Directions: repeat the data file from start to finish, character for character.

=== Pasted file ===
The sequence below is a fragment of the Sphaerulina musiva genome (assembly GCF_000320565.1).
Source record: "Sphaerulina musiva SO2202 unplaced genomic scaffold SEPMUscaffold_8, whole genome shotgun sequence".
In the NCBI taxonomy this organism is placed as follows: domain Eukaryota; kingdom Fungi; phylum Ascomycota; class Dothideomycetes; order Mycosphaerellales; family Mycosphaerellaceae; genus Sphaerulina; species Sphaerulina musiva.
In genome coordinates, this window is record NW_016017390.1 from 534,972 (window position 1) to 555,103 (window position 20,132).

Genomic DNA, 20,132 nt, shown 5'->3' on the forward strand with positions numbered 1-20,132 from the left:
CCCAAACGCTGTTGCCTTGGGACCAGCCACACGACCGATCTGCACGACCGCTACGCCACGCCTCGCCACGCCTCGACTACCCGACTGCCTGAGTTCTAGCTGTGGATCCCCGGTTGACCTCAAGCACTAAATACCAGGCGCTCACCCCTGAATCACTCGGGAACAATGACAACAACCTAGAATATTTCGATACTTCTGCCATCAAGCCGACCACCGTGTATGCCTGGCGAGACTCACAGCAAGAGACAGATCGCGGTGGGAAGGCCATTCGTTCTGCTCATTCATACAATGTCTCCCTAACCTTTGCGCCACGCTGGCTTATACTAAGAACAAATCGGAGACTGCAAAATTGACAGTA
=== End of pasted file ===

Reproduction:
The sequence below is a fragment of the Sphaerulina musiva genome (assembly GCF_000320565.1).
Source record: "Sphaerulina musiva SO2202 unplaced genomic scaffold SEPMUscaffold_8, whole genome shotgun sequence".
In the NCBI taxonomy this organism is placed as follows: domain Eukaryota; kingdom Fungi; phylum Ascomycota; class Dothideomycetes; order Mycosphaerellales; family Mycosphaerellaceae; genus Sphaerulina; species Sphaerulina musiva.
In genome coordinates, this window is record NW_016017390.1 from 534,972 (window position 1) to 555,103 (window position 20,132).

Genomic DNA, 20,132 nt, shown 5'->3' on the forward strand with positions numbered 1-20,132 from the left:
CCCAAACGCTGTTGCCTTGGGACCAGCCACACGACCGATCTGCACGACCGCTACGCCACGCCTCGCCACGCCTCGACTACCCGACTGCCTGAGTTCTAGCTGTGGATCCCCGGTTGACCTCAAGCACTAAATACCAGGCGCTCACCCCTGAATCACTCGGGAACAATGACAACAACCTAGAATATTTCGATACTTCTGCCATCAAGCCGACCACCGTGTATGCCTGGCGAGACTCACAGCAAGAGACAGATCGCGGTGGGAAGGCCATTCGTTCTGCTCATTCATACAATGTCTCCCTAACCTTTGCGCCACGCTGGCTTATACTAAGAACAAATCGGAGACTGCAAAATTGACAGTA